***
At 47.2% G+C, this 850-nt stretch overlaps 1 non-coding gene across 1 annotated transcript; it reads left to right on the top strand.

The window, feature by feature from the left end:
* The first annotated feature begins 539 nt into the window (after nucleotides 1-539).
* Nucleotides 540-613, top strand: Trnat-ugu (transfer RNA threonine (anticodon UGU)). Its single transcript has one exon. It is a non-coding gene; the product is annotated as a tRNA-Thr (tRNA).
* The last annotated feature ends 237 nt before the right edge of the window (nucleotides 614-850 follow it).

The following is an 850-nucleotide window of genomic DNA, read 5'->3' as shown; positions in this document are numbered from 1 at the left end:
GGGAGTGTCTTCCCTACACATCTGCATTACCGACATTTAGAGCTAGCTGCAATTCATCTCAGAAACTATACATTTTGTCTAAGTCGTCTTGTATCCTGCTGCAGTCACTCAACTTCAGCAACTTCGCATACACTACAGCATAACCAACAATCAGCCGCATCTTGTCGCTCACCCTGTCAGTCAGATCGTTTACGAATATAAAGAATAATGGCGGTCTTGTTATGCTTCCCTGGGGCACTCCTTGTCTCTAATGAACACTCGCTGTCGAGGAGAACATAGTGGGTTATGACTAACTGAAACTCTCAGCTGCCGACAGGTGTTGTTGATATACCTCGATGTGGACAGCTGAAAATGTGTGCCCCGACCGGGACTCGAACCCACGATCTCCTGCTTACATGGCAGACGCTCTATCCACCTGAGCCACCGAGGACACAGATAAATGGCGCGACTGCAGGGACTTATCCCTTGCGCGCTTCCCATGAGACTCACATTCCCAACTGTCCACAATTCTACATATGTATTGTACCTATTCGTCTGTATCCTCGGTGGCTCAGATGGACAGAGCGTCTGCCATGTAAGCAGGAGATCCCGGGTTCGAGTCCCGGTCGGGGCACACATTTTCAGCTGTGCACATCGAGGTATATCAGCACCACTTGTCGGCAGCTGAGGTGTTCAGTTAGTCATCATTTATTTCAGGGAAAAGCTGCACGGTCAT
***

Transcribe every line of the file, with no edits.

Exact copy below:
At 47.2% G+C, this 850-nt stretch overlaps 1 non-coding gene across 1 annotated transcript; it reads left to right on the top strand.

The window, feature by feature from the left end:
* The first annotated feature begins 539 nt into the window (after nucleotides 1-539).
* Nucleotides 540-613, top strand: Trnat-ugu (transfer RNA threonine (anticodon UGU)). Its single transcript has one exon. It is a non-coding gene; the product is annotated as a tRNA-Thr (tRNA).
* The last annotated feature ends 237 nt before the right edge of the window (nucleotides 614-850 follow it).

The following is an 850-nucleotide window of genomic DNA, read 5'->3' as shown; positions in this document are numbered from 1 at the left end:
GGGAGTGTCTTCCCTACACATCTGCATTACCGACATTTAGAGCTAGCTGCAATTCATCTCAGAAACTATACATTTTGTCTAAGTCGTCTTGTATCCTGCTGCAGTCACTCAACTTCAGCAACTTCGCATACACTACAGCATAACCAACAATCAGCCGCATCTTGTCGCTCACCCTGTCAGTCAGATCGTTTACGAATATAAAGAATAATGGCGGTCTTGTTATGCTTCCCTGGGGCACTCCTTGTCTCTAATGAACACTCGCTGTCGAGGAGAACATAGTGGGTTATGACTAACTGAAACTCTCAGCTGCCGACAGGTGTTGTTGATATACCTCGATGTGGACAGCTGAAAATGTGTGCCCCGACCGGGACTCGAACCCACGATCTCCTGCTTACATGGCAGACGCTCTATCCACCTGAGCCACCGAGGACACAGATAAATGGCGCGACTGCAGGGACTTATCCCTTGCGCGCTTCCCATGAGACTCACATTCCCAACTGTCCACAATTCTACATATGTATTGTACCTATTCGTCTGTATCCTCGGTGGCTCAGATGGACAGAGCGTCTGCCATGTAAGCAGGAGATCCCGGGTTCGAGTCCCGGTCGGGGCACACATTTTCAGCTGTGCACATCGAGGTATATCAGCACCACTTGTCGGCAGCTGAGGTGTTCAGTTAGTCATCATTTATTTCAGGGAAAAGCTGCACGGTCAT